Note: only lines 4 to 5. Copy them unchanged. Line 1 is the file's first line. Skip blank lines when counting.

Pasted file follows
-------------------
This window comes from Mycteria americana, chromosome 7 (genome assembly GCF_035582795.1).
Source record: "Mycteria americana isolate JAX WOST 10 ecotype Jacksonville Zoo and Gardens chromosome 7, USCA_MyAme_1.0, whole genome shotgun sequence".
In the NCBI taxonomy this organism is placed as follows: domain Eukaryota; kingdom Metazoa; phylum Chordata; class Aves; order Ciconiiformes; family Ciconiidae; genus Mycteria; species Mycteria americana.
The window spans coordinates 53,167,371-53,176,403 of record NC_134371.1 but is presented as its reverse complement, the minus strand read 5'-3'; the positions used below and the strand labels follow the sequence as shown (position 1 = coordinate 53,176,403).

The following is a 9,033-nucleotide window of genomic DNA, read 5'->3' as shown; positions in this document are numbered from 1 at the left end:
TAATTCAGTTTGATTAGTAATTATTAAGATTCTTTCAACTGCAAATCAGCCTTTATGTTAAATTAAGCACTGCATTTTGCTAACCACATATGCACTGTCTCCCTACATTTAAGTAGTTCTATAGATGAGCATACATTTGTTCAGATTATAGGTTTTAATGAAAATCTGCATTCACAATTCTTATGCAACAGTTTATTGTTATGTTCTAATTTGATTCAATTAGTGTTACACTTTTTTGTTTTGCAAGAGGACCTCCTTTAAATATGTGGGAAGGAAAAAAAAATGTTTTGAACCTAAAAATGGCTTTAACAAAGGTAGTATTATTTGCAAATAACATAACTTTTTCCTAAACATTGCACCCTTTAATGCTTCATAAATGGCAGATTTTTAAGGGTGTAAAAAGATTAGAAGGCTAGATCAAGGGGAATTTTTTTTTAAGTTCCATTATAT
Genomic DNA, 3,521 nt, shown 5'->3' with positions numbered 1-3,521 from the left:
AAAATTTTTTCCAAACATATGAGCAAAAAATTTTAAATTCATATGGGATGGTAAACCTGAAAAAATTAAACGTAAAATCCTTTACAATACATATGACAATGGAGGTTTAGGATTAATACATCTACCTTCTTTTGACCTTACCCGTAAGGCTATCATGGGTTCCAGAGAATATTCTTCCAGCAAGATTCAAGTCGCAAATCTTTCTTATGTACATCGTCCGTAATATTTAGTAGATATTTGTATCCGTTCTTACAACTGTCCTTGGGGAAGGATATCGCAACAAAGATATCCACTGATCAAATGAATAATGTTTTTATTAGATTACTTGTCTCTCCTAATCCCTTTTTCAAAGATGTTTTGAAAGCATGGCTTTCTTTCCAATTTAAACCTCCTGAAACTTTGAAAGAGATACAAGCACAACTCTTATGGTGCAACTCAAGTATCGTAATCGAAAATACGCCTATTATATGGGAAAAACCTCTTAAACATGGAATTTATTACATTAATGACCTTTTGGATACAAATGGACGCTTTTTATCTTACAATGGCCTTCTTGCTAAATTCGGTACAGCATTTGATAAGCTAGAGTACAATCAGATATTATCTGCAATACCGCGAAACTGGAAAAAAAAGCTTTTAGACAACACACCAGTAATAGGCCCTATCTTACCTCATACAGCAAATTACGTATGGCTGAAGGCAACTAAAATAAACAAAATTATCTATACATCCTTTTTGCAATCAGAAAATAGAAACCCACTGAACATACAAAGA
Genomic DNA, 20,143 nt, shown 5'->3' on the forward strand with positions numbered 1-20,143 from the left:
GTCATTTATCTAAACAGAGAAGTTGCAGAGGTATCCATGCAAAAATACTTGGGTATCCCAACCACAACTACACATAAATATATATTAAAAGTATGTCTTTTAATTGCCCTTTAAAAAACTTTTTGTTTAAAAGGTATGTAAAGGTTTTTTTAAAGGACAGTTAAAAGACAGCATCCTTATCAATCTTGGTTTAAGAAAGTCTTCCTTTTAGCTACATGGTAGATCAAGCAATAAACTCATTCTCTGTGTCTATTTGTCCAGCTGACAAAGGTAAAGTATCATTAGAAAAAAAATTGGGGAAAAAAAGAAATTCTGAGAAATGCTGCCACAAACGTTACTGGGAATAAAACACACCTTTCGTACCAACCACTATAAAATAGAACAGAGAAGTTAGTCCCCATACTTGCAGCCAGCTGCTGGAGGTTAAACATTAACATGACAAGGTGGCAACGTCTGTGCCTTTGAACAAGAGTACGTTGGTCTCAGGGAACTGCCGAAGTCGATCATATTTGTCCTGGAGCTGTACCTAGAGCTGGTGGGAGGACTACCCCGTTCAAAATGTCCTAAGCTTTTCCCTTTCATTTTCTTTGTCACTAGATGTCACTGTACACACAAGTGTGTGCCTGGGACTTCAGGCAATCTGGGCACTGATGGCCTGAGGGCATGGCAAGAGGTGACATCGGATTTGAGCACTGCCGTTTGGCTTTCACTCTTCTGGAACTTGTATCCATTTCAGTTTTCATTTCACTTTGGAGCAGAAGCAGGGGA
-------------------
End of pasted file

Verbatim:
The window spans coordinates 53,167,371-53,176,403 of record NC_134371.1 but is presented as its reverse complement, the minus strand read 5'-3'; the positions used below and the strand labels follow the sequence as shown (position 1 = coordinate 53,176,403).

The following is a 9,033-nucleotide window of genomic DNA, read 5'->3' as shown; positions in this document are numbered from 1 at the left end: